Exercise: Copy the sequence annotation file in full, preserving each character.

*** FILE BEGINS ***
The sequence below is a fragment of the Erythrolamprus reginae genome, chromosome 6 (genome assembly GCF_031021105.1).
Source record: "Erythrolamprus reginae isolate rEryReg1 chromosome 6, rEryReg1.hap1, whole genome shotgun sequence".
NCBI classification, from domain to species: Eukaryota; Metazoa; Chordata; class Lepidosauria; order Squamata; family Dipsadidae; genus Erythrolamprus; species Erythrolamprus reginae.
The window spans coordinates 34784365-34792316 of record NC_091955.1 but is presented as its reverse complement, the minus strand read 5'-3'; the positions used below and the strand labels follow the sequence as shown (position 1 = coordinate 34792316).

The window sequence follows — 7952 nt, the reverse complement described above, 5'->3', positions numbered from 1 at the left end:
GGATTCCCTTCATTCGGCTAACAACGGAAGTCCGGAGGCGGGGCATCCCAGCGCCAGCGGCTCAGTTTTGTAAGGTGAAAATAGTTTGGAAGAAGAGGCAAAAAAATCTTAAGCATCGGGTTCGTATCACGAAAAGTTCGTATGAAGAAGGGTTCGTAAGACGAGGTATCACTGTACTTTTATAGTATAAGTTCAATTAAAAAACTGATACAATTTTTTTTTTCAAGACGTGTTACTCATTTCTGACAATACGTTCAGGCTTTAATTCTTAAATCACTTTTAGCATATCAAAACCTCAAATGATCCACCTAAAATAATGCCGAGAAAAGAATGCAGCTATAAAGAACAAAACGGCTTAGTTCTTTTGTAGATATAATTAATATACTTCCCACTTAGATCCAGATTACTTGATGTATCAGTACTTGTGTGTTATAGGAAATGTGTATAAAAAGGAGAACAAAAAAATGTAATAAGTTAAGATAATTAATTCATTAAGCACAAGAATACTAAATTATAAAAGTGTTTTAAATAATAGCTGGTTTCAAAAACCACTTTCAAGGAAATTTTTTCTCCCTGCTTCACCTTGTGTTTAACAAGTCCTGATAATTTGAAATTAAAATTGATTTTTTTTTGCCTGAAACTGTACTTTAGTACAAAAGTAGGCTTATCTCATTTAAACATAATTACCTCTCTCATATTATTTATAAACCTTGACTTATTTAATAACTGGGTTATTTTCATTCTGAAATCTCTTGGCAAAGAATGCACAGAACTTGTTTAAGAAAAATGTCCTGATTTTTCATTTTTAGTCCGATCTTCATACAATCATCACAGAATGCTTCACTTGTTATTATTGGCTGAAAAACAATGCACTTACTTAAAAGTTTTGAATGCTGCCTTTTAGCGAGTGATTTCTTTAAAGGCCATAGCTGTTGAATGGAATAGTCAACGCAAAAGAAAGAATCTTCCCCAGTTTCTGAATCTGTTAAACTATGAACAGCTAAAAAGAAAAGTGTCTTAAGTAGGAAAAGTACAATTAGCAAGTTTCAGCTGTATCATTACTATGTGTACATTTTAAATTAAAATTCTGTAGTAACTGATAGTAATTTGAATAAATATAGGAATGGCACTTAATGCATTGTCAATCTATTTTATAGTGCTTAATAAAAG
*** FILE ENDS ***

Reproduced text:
The sequence below is a fragment of the Erythrolamprus reginae genome, chromosome 6 (genome assembly GCF_031021105.1).
Source record: "Erythrolamprus reginae isolate rEryReg1 chromosome 6, rEryReg1.hap1, whole genome shotgun sequence".
NCBI classification, from domain to species: Eukaryota; Metazoa; Chordata; class Lepidosauria; order Squamata; family Dipsadidae; genus Erythrolamprus; species Erythrolamprus reginae.
The window spans coordinates 34784365-34792316 of record NC_091955.1 but is presented as its reverse complement, the minus strand read 5'-3'; the positions used below and the strand labels follow the sequence as shown (position 1 = coordinate 34792316).

The window sequence follows — 7952 nt, the reverse complement described above, 5'->3', positions numbered from 1 at the left end:
GGATTCCCTTCATTCGGCTAACAACGGAAGTCCGGAGGCGGGGCATCCCAGCGCCAGCGGCTCAGTTTTGTAAGGTGAAAATAGTTTGGAAGAAGAGGCAAAAAAATCTTAAGCATCGGGTTCGTATCACGAAAAGTTCGTATGAAGAAGGGTTCGTAAGACGAGGTATCACTGTACTTTTATAGTATAAGTTCAATTAAAAAACTGATACAATTTTTTTTTTCAAGACGTGTTACTCATTTCTGACAATACGTTCAGGCTTTAATTCTTAAATCACTTTTAGCATATCAAAACCTCAAATGATCCACCTAAAATAATGCCGAGAAAAGAATGCAGCTATAAAGAACAAAACGGCTTAGTTCTTTTGTAGATATAATTAATATACTTCCCACTTAGATCCAGATTACTTGATGTATCAGTACTTGTGTGTTATAGGAAATGTGTATAAAAAGGAGAACAAAAAAATGTAATAAGTTAAGATAATTAATTCATTAAGCACAAGAATACTAAATTATAAAAGTGTTTTAAATAATAGCTGGTTTCAAAAACCACTTTCAAGGAAATTTTTTCTCCCTGCTTCACCTTGTGTTTAACAAGTCCTGATAATTTGAAATTAAAATTGATTTTTTTTTGCCTGAAACTGTACTTTAGTACAAAAGTAGGCTTATCTCATTTAAACATAATTACCTCTCTCATATTATTTATAAACCTTGACTTATTTAATAACTGGGTTATTTTCATTCTGAAATCTCTTGGCAAAGAATGCACAGAACTTGTTTAAGAAAAATGTCCTGATTTTTCATTTTTAGTCCGATCTTCATACAATCATCACAGAATGCTTCACTTGTTATTATTGGCTGAAAAACAATGCACTTACTTAAAAGTTTTGAATGCTGCCTTTTAGCGAGTGATTTCTTTAAAGGCCATAGCTGTTGAATGGAATAGTCAACGCAAAAGAAAGAATCTTCCCCAGTTTCTGAATCTGTTAAACTATGAACAGCTAAAAAGAAAAGTGTCTTAAGTAGGAAAAGTACAATTAGCAAGTTTCAGCTGTATCATTACTATGTGTACATTTTAAATTAAAATTCTGTAGTAACTGATAGTAATTTGAATAAATATAGGAATGGCACTTAATGCATTGTCAATCTATTTTATAGTGCTTAATAAAAG